Hebron Forever

Rabbi Ira Budow

By Rabbi Ira Budow

One of the most disappointing outcomes that occurred during the pandemic was the tradition of our school going to Israel. We went to Israel for more than two decades and, due to COVID in 2020 and 2021, Israel was not letting anybody in, and our school was not ready to go.

There was a tremendous void at Abrams for two years by not going on the trip of a lifetime and visiting the Holy Land. This year, I was not overly optimistic about going to Israel because of the vaccination requirement for people traveling to Israel. Finally, this past March, we got the news that Israel would allow unvaccinated visitors if they followed testing protocols when leaving the United States and entering Israel.

Abrams jumped on it! The eighth grade was small this year, and we invited parents and friends of the school to go on our trip. We had a group of 35 people going to Israel. It was not an easy task and the probability of somebody getting COVID was high because Israel also had an increase in COVID cases. If somebody would have tested positive in Israel, they would be delayed at least five days and we would have to leave a teacher there with them.

It was a daunting challenge for us. We left the United States on May 9 and landed in Israel on May 10 and started our trip through the entire country. We began in Tel Aviv at the Renaissance Hotel and went to the north to the holy cities of Tiberius and Tzfat. We saw the boundaries of Lebanon and Syria in front of us. We then came to Jerusalem which is the heart and soul of our religion and many other religions.

The next stop on our itinerary was very going to be very challenging. We were looking forward to going to the city of Hebron, which is a holy city to the Jewish people. It is written in the book of Chayei Sarah about Abraham acquiring the cave of Machpelah to be a burial place for the patriarchs and matriarchs. Over the years, Hebron has become a town that many Jewish people have avoided because they said it’s too unsafe. There is a large Arab population and a small Jewish population, and people declared it dangerous.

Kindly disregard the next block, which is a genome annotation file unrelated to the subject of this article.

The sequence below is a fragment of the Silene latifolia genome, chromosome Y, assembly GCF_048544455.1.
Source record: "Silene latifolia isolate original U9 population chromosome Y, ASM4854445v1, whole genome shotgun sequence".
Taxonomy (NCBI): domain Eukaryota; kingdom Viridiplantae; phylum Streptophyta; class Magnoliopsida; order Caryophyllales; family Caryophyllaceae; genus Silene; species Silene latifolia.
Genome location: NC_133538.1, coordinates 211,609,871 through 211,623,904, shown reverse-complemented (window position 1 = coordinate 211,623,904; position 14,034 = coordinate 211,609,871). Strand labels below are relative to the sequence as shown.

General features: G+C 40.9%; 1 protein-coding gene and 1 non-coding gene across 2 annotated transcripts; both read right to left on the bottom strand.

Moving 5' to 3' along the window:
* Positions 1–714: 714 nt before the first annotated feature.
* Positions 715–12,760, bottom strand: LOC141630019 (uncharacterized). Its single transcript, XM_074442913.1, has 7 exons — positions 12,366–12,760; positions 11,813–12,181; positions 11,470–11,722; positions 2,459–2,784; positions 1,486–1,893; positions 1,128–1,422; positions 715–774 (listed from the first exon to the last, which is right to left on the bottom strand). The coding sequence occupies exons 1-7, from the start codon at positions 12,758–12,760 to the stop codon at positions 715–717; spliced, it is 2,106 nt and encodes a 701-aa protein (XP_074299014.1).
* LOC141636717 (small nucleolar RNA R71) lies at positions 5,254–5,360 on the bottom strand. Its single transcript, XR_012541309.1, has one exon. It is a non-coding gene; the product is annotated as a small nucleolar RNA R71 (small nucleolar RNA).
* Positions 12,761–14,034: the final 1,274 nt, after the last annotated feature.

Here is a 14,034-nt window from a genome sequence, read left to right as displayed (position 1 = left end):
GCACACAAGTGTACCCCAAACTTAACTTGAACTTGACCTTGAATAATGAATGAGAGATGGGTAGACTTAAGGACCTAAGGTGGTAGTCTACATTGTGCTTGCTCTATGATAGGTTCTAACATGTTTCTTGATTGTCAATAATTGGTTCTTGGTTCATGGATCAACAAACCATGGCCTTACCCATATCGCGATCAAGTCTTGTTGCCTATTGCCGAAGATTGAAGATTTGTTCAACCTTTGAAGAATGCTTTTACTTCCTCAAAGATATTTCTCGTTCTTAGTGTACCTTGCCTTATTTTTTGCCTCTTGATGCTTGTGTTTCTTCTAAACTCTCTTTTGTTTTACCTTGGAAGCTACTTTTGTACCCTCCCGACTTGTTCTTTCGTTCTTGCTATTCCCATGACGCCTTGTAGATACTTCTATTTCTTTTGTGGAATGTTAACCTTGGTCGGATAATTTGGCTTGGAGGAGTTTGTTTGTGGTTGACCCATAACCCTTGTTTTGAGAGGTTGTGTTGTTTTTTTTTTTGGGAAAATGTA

But I say, for Jews not to go to Hebron, is dangerous. We pray three times a day and it says in the Amida that G-d remembers the kindness of the forefathers and the matriarchs. People have forgotten our forefathers and matriarchs because we do not visit the second-holiest area for Jews. Our commitment this year was to do something unique; to dedicate a Torah to the city of Hebron. I had the luck of meeting Rabbi Danny Cohen, who is the rabbi of Hebron, the rabbi of the soldiers.

Two years ago, we were planning to have graduation at the Machpelah, at the tombs. When it came to planning for this trip, Rabbi Cohen and I again went back to the drawing board. We were able to plan out a wonderful day because the graduation fell on Lag B’Omer, a significant holiday when students of the great Rabbi Akiva stopped perishing from a plague. Danny and I spoke long-distance, and he had his ideas. I have to say I was astounded by what we were able to produce.

We went to an army base in Hebron where the students, parents and all of us had a barbecue with the soldiers. It was amazing to see these young Israeli soldiers, our students, and everybody dancing together. I couldn’t believe what I was seeing in the city of Hebron. We had a parade with around 400 people from the city, and the Torah was escorted by a special vehicle.

As I walked the streets, the same streets that our patriarch Abraham walked in Hebron, I felt very lucky. I looked around as we were parading and rejoicing, the students were happily celebrating Lag B’Omer. There is a tradition of having bonfires and as we were leaving the city there was an extraordinary bonfire to commemorate that day.

We remembered and honored the kindness of our forefathers, our matriarchs, and patriarchs by visiting Hebron. Perhaps because of them watching over us, not one child, not one parent had COVID. It was a magical trip connecting to Israel, modern Israel and reconnecting our students with their religious roots. Thank G-d we were able to celebrate in Israel with Rabbi Danny Cohen and many other wonderful people.

Rabbi Ira Budow is the director of Abrams Hebrew Academy in Yardley.


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